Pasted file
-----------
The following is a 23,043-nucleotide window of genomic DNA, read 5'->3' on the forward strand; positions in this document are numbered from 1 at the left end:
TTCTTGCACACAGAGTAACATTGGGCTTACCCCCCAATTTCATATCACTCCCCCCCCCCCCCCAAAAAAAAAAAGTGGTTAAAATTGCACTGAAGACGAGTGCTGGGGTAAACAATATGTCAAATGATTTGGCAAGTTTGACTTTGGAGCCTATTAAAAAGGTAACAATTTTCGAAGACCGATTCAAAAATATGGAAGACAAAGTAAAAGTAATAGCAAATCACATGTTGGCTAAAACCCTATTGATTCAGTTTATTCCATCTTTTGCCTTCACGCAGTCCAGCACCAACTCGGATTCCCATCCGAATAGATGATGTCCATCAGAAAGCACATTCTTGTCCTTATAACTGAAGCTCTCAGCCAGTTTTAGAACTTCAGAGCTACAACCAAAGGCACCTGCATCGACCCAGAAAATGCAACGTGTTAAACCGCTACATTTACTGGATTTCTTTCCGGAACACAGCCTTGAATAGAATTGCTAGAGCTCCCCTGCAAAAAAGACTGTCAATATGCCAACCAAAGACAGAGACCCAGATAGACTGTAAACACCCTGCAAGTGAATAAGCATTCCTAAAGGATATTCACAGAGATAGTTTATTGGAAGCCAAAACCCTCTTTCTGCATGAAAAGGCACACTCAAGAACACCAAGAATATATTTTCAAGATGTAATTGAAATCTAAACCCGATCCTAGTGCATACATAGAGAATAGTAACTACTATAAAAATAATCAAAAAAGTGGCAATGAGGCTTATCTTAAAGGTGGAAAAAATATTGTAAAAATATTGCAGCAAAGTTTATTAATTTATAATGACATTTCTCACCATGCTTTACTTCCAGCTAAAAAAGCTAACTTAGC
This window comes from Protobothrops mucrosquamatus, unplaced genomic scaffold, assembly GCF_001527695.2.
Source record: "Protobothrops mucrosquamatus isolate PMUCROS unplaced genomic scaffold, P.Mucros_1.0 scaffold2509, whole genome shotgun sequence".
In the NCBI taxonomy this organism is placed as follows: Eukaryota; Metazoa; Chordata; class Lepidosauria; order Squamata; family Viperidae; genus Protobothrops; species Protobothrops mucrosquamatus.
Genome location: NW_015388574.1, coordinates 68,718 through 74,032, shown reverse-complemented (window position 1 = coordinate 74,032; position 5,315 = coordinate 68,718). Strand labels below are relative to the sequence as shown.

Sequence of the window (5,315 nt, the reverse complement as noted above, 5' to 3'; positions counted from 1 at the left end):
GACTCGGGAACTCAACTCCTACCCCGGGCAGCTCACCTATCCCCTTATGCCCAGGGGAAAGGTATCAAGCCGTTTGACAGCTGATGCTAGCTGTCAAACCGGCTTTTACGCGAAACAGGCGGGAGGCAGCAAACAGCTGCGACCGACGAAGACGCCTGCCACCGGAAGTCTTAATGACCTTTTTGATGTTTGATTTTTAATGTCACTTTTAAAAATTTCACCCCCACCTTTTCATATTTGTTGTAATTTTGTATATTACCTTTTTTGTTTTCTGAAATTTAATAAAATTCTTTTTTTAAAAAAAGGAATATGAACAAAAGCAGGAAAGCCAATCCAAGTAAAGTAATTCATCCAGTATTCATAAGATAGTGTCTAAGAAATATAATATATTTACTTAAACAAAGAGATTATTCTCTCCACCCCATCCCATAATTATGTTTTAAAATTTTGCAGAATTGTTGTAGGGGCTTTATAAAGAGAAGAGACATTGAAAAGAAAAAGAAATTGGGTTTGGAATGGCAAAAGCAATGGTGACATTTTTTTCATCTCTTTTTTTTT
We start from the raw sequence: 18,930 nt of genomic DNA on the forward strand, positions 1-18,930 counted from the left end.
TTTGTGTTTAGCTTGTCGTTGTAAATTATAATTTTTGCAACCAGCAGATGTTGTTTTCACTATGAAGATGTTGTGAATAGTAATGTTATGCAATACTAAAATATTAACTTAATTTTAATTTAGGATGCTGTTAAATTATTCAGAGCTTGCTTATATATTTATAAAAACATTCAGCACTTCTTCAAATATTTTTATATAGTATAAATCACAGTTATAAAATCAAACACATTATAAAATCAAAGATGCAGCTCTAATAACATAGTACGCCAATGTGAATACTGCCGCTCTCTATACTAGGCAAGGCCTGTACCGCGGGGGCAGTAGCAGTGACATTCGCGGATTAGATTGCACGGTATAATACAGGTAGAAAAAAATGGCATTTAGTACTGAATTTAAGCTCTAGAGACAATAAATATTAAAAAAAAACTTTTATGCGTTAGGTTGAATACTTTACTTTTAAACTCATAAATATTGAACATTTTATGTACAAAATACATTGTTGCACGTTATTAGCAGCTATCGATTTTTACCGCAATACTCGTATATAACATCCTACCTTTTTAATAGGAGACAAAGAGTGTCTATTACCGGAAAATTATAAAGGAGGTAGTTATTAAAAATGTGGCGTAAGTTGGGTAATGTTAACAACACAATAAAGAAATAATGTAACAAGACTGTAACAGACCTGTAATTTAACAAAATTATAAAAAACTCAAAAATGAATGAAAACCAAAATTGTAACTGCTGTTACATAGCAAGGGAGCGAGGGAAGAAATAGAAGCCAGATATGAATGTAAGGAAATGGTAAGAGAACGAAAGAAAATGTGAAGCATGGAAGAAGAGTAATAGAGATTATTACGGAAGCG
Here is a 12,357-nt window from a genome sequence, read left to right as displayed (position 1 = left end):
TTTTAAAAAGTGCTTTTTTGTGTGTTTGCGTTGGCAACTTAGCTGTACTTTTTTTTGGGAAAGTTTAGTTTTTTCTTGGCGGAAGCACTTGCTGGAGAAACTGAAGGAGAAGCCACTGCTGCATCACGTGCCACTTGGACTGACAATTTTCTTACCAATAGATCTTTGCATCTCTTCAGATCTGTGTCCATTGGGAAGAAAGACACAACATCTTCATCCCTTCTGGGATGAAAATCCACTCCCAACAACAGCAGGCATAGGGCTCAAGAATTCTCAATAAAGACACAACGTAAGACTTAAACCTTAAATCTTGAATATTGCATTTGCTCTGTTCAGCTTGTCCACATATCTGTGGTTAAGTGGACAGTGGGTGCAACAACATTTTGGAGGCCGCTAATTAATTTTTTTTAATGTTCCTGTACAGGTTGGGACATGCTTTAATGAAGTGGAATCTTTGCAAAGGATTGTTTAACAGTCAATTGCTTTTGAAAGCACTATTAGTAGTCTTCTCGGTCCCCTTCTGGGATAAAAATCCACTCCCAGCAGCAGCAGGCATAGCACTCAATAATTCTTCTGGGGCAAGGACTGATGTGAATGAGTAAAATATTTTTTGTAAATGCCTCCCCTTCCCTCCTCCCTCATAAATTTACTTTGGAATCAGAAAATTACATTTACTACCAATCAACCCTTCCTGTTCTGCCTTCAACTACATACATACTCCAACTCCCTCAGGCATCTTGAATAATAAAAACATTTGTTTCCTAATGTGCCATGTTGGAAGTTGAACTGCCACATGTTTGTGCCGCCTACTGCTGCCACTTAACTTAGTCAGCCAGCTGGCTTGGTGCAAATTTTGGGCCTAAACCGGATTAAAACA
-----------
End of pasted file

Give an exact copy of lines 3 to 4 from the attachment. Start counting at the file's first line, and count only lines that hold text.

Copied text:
This window comes from Protobothrops mucrosquamatus, unplaced genomic scaffold, assembly GCF_001527695.2.
Source record: "Protobothrops mucrosquamatus isolate PMUCROS unplaced genomic scaffold, P.Mucros_1.0 scaffold2509, whole genome shotgun sequence".